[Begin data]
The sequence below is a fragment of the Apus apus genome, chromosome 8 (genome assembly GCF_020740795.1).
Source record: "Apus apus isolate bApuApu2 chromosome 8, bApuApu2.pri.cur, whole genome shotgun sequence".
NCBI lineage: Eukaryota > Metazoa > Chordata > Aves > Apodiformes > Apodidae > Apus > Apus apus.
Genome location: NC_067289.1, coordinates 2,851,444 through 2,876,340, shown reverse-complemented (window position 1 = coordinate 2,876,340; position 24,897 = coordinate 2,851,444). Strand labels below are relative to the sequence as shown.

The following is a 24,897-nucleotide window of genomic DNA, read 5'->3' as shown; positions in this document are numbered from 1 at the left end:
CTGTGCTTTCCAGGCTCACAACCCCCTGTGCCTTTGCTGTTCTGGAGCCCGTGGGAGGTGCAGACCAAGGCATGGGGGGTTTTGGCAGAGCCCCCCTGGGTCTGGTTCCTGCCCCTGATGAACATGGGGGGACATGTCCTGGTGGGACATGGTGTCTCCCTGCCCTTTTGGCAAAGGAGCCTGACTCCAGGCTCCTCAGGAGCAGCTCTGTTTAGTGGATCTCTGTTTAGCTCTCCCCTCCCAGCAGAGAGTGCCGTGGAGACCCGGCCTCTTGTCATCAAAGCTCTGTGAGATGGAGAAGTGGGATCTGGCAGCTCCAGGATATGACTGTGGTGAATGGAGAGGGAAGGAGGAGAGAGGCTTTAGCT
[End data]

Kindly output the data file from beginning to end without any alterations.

The sequence below is a fragment of the Apus apus genome, chromosome 8 (genome assembly GCF_020740795.1).
Source record: "Apus apus isolate bApuApu2 chromosome 8, bApuApu2.pri.cur, whole genome shotgun sequence".
NCBI lineage: Eukaryota > Metazoa > Chordata > Aves > Apodiformes > Apodidae > Apus > Apus apus.
Genome location: NC_067289.1, coordinates 2,851,444 through 2,876,340, shown reverse-complemented (window position 1 = coordinate 2,876,340; position 24,897 = coordinate 2,851,444). Strand labels below are relative to the sequence as shown.

The following is a 24,897-nucleotide window of genomic DNA, read 5'->3' as shown; positions in this document are numbered from 1 at the left end:
CTGTGCTTTCCAGGCTCACAACCCCCTGTGCCTTTGCTGTTCTGGAGCCCGTGGGAGGTGCAGACCAAGGCATGGGGGGTTTTGGCAGAGCCCCCCTGGGTCTGGTTCCTGCCCCTGATGAACATGGGGGGACATGTCCTGGTGGGACATGGTGTCTCCCTGCCCTTTTGGCAAAGGAGCCTGACTCCAGGCTCCTCAGGAGCAGCTCTGTTTAGTGGATCTCTGTTTAGCTCTCCCCTCCCAGCAGAGAGTGCCGTGGAGACCCGGCCTCTTGTCATCAAAGCTCTGTGAGATGGAGAAGTGGGATCTGGCAGCTCCAGGATATGACTGTGGTGAATGGAGAGGGAAGGAGGAGAGAGGCTTTAGCT